Modern Minimalism: The Art of #TRACKSTARS at Punch Gallery

Jeremy Buben
Posted on May 27, 2013, 2:00 pm
9 mins

The collective known as #TRACKSTARS is back with a show of highly polished minimalist work at Punch Gallery in the Tashiro-Kaplan Building. The collective is a pair of Seattle artists, Dylan Neuwirth and Jeff ‘Raven’ Gerber. This is their second show this year, and both shows have drawn inspiration from the same subject: a type of reportage on street scenes refined and abstracted, and presented in a minimalist style that is rarely seen in Seattle.

The Punch show is titled Based and is tightly curated by the artists themselves. The minimalist aesthetic reflects the contemporary art that inspires them and reacts to the maximalist art of Chihuly, for whom they work. #Trackstars’ January show, New End- Dangerous Times at Bherd Studios, was full of large paintings composed of layers upon layers of black paint, built up over many months on large boards. Both artists present three pieces in Based. They are labor intensive yet highly refined, maintaining a clear connection to the last show while breaking from it visually.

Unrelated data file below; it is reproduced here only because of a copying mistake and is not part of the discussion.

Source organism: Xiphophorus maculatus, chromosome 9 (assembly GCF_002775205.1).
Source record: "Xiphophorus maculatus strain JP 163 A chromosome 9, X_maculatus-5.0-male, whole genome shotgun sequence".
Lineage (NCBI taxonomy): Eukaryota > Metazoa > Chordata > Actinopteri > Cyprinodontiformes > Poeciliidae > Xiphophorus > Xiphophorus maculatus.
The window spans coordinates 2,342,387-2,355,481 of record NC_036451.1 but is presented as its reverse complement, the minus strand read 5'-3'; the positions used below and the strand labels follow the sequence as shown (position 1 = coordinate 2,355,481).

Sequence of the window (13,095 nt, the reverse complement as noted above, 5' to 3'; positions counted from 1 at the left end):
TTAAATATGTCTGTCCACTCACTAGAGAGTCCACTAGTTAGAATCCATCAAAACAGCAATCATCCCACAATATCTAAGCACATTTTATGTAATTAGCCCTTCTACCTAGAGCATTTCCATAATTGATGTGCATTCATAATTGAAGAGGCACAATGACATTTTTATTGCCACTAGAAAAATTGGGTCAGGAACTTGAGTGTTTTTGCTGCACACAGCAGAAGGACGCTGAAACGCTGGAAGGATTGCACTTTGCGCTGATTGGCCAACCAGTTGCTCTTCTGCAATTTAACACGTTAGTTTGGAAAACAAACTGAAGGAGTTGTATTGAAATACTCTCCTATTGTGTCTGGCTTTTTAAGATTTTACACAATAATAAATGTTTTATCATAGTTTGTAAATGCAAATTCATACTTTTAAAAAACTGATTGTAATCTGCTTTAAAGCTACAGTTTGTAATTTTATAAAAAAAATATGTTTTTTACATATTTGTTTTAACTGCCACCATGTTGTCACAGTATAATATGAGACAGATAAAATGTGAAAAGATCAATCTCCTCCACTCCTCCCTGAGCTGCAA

Both members of #Trackstars have been hard at work for a solid two years now, showing multiple times while refining their style. This past summer, Neuwirth mounted two solo shows of epic proportions, bringing an 18-foot diameter neon rainbow titled NOW to the Bumbershoot Arts Festival as well as a collection of smaller neon works and sculpture in glass and metal to a show at UrbanAdd. Gerber put on his own show at CoCA’s Belltown sidewalk gallery: portraits on alcohol bottles created during long trips installing Chihuly projects. Both have used the term “gutter glam” to describe their work—elements of grit and struggle presented in a glossy, brightly lit manner.

For a first time viewer, the Punch show is a polarizing experience, and something that I wanted to see firsthand. Upon my request, the artists arranged for me to gallery sit, and one Thursday (May 16) I made an afternoon of sitting behind the small desk at the back of the gallery as visitors came through. I had hoped that this would be a dramatic experience, but with only twelve total visitors it was mostly a chance for me to quietly reflect on the work between guests—who would often spend less than a minute in the gallery to take in the art.